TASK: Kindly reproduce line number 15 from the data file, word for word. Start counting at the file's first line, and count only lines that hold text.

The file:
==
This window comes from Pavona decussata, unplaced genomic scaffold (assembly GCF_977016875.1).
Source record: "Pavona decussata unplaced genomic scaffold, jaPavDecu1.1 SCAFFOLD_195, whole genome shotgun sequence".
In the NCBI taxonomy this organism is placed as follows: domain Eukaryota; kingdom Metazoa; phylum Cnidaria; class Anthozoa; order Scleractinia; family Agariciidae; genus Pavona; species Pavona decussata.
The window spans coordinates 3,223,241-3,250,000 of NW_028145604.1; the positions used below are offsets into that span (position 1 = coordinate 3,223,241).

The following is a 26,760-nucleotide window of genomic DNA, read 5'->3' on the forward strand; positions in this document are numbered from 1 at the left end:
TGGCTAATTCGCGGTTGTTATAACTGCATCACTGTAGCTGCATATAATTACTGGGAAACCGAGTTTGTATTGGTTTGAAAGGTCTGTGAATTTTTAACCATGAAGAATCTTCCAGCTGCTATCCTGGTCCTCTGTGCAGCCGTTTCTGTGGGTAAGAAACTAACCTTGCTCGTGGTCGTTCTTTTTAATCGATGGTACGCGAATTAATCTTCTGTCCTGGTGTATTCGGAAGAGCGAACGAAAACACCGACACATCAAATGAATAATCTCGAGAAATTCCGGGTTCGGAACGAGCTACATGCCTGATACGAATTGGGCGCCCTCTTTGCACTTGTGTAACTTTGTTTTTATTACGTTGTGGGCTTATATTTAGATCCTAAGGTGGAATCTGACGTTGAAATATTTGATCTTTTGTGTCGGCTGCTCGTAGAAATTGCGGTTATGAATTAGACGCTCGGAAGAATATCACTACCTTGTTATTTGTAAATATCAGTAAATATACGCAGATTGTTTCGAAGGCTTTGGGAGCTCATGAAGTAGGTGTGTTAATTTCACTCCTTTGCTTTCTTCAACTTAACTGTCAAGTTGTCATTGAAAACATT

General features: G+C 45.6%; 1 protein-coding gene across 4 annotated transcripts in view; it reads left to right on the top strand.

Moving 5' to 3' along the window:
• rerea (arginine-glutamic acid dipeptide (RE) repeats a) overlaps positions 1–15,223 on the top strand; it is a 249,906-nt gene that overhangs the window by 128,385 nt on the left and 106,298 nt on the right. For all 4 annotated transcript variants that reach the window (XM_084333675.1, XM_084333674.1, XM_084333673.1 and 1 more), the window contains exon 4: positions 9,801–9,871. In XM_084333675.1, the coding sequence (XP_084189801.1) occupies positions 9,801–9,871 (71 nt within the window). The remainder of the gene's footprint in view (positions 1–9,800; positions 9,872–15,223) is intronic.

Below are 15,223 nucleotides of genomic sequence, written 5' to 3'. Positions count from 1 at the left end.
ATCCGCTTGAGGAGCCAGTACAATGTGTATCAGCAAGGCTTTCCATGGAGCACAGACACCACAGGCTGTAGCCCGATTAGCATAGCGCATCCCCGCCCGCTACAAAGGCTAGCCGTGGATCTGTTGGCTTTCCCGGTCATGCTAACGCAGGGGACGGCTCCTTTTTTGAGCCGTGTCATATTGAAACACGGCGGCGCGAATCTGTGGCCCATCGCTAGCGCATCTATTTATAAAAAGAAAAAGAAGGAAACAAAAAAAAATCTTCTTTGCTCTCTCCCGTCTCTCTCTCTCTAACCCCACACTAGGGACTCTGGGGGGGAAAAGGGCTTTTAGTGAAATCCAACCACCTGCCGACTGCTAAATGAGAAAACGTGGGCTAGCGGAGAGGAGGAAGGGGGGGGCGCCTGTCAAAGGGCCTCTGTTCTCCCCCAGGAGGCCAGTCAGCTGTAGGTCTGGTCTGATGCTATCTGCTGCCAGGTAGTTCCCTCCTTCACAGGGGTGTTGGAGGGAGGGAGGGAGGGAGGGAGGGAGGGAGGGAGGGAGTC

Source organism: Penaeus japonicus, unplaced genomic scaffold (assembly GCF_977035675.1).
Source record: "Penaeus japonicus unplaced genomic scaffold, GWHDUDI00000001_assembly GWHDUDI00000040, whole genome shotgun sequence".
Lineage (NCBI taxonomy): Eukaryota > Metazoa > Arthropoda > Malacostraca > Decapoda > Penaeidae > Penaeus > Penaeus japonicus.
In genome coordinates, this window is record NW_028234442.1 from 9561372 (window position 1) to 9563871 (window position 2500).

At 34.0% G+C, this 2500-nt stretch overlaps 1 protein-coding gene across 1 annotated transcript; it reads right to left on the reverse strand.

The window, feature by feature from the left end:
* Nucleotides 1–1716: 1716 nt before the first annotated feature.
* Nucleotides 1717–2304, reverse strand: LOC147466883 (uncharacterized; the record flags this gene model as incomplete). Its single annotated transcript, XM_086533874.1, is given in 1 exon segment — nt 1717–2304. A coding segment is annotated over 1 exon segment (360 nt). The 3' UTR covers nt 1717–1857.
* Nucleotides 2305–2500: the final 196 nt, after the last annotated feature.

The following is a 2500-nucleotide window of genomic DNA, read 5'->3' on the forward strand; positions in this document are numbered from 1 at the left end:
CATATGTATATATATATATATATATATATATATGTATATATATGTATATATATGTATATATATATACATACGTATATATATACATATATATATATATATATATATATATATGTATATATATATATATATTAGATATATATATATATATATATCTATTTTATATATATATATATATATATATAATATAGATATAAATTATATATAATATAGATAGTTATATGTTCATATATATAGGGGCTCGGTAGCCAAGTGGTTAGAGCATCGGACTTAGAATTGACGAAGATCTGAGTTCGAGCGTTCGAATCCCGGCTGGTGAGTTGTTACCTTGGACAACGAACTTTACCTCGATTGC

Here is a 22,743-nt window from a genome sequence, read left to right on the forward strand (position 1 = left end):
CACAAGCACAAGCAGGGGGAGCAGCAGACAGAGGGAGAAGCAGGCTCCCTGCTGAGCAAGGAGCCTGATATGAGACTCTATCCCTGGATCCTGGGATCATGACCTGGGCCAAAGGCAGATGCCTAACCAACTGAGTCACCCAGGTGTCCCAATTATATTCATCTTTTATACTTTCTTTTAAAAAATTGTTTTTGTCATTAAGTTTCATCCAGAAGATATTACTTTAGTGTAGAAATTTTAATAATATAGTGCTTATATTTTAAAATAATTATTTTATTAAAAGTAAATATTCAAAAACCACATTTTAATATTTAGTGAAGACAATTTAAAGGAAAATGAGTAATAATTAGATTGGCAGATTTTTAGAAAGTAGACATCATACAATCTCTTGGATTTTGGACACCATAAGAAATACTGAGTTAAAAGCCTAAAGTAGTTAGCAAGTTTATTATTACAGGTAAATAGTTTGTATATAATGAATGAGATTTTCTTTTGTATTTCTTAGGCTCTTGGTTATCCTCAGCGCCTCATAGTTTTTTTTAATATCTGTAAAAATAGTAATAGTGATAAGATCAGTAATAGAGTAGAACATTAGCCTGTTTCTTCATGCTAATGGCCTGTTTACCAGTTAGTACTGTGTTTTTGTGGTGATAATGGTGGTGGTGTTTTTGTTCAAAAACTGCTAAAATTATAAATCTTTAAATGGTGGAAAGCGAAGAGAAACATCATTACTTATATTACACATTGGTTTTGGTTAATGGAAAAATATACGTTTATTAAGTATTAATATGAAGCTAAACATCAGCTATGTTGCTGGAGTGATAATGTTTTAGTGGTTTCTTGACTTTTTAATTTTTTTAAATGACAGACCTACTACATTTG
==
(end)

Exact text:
In genome coordinates, this window is record NW_028234442.1 from 9561372 (window position 1) to 9563871 (window position 2500).